Creating a culture of awakening

In western countries, many of those who practice meditation view Buddhism as a way to achieve greater freedom from their suffering. As practitioners who hold a secular approach, however, we also recognize the centrality of contributing to what Stephen Batchelor calls a ‘culture of awakening’, a world in which all beings can flourish.

On this page you will find recommended reading to introduce and explore the subject, as well as articles written by a number of leading writers that will help you to dig a little deeper.


Dharma practice and solidarity in troubling times 

According to Winton Higgins, the foundation of Buddhists’ political engagement is the overarching ethical commitment to care, the responsibility to be ‘engaged as a moral agent in what is going on in one’s own life.’

By Winton Higgins

Should secular Buddhists be socially-engaged Buddhists? 

Mike Slott explains why secular Buddhists should be socially engaged, from service work with individuals to participation in radical political movements.

By Mike Slott

A secular Buddhist perspective on dharmic citizenship 

Winton Higgins urges secular Buddhists to be active citizens and contribute to social and political change. Given the crises facing our society, ‘nowadays politics matters like never before!’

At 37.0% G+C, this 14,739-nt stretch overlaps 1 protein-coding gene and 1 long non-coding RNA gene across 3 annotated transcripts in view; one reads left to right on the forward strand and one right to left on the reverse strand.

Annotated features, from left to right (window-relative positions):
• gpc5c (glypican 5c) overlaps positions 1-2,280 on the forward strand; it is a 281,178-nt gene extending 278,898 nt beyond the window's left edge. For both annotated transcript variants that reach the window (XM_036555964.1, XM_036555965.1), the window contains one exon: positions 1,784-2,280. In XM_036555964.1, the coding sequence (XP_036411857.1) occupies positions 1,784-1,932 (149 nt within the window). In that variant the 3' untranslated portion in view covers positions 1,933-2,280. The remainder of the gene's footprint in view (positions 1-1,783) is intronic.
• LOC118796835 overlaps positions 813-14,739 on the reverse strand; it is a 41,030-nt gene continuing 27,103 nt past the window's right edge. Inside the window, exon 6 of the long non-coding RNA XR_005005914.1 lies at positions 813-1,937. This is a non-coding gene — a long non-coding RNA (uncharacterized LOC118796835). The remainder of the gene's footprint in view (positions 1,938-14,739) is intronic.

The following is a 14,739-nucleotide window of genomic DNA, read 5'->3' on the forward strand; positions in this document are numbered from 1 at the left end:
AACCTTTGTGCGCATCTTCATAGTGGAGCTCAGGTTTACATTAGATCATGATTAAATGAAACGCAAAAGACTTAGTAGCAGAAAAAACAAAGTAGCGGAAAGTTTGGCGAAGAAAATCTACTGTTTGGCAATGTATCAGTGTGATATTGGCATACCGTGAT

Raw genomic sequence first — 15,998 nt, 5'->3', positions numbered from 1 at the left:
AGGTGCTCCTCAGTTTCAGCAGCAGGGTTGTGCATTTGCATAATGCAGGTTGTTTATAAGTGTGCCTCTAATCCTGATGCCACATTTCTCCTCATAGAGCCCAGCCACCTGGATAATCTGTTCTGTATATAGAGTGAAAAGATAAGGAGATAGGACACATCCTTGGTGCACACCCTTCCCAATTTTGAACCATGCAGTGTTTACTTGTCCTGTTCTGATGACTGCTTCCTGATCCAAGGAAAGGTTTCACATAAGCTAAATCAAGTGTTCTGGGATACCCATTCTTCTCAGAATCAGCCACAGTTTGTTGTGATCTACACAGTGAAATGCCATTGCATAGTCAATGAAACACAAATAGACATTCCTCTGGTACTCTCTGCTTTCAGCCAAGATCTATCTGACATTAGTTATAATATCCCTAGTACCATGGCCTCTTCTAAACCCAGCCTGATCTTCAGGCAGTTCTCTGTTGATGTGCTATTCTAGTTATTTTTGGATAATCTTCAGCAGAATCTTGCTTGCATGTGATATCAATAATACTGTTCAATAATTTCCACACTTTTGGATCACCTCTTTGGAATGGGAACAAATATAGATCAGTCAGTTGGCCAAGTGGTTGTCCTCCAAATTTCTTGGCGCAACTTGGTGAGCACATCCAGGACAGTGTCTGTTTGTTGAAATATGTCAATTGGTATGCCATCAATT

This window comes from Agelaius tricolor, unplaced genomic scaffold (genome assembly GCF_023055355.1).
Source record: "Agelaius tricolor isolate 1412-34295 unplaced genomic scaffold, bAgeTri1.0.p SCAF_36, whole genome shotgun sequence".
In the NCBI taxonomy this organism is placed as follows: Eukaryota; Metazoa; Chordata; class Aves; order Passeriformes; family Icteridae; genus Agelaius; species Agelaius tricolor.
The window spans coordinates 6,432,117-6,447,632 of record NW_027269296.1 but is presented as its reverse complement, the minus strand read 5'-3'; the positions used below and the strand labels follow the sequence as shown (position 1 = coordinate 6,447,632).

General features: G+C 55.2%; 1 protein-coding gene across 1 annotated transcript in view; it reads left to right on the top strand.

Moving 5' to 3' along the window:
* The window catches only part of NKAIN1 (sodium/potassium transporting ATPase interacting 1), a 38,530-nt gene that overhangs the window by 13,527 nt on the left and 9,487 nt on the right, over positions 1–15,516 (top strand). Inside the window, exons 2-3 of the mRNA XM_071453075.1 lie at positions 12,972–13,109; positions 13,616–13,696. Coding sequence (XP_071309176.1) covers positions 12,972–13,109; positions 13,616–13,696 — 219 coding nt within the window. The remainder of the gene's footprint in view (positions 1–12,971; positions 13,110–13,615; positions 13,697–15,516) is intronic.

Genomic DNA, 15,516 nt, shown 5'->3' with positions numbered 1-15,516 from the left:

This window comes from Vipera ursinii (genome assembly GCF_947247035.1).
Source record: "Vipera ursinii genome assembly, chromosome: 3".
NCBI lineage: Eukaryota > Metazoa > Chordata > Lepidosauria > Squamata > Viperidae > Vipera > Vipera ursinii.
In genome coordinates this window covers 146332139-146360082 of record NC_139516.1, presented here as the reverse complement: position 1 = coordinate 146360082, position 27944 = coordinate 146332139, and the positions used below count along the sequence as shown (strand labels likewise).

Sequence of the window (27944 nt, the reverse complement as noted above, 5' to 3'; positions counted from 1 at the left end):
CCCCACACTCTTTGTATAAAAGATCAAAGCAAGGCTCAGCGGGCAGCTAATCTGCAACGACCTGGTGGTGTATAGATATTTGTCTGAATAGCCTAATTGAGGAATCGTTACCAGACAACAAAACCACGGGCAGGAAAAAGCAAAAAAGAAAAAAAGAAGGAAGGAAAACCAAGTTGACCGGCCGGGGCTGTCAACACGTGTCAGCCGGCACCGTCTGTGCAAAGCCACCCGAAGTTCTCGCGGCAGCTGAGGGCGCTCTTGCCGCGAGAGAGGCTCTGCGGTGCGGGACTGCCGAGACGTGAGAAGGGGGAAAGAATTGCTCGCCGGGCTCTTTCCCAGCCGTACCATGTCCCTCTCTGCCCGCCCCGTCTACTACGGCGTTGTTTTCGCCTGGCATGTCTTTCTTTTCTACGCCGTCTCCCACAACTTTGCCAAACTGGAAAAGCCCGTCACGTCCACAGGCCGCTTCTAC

By Winton Higgins

Core elements of a secular and socially-engaged Buddhism 

Mike Slott explores how a radical social theory and core Buddhist insights are both essential to understanding the causes of suffering and creating a society in which all human beings can flourish.

By SBN Editor


Reflections on the Second Noble Truth: it’s more than craving

By Mike Slott

The power to be radical, and vulnerable: a conversation with Lama Rod Owens

By Bernat Font

Bhikkhu Bodhi on traditional versus secular Buddhism

By Bhikkhu Bodhi

Three paths for secular Buddhists – crucial conversations and movements

By Mike Slott

Bernat Font interviews David Loy on deconstructing Buddhism

By Bernat Font

The politics of decency vs markets and overweening private interests

By Winton Higgins

Taking a second look at Radical Dharma through the lens of social class

By Mike Slott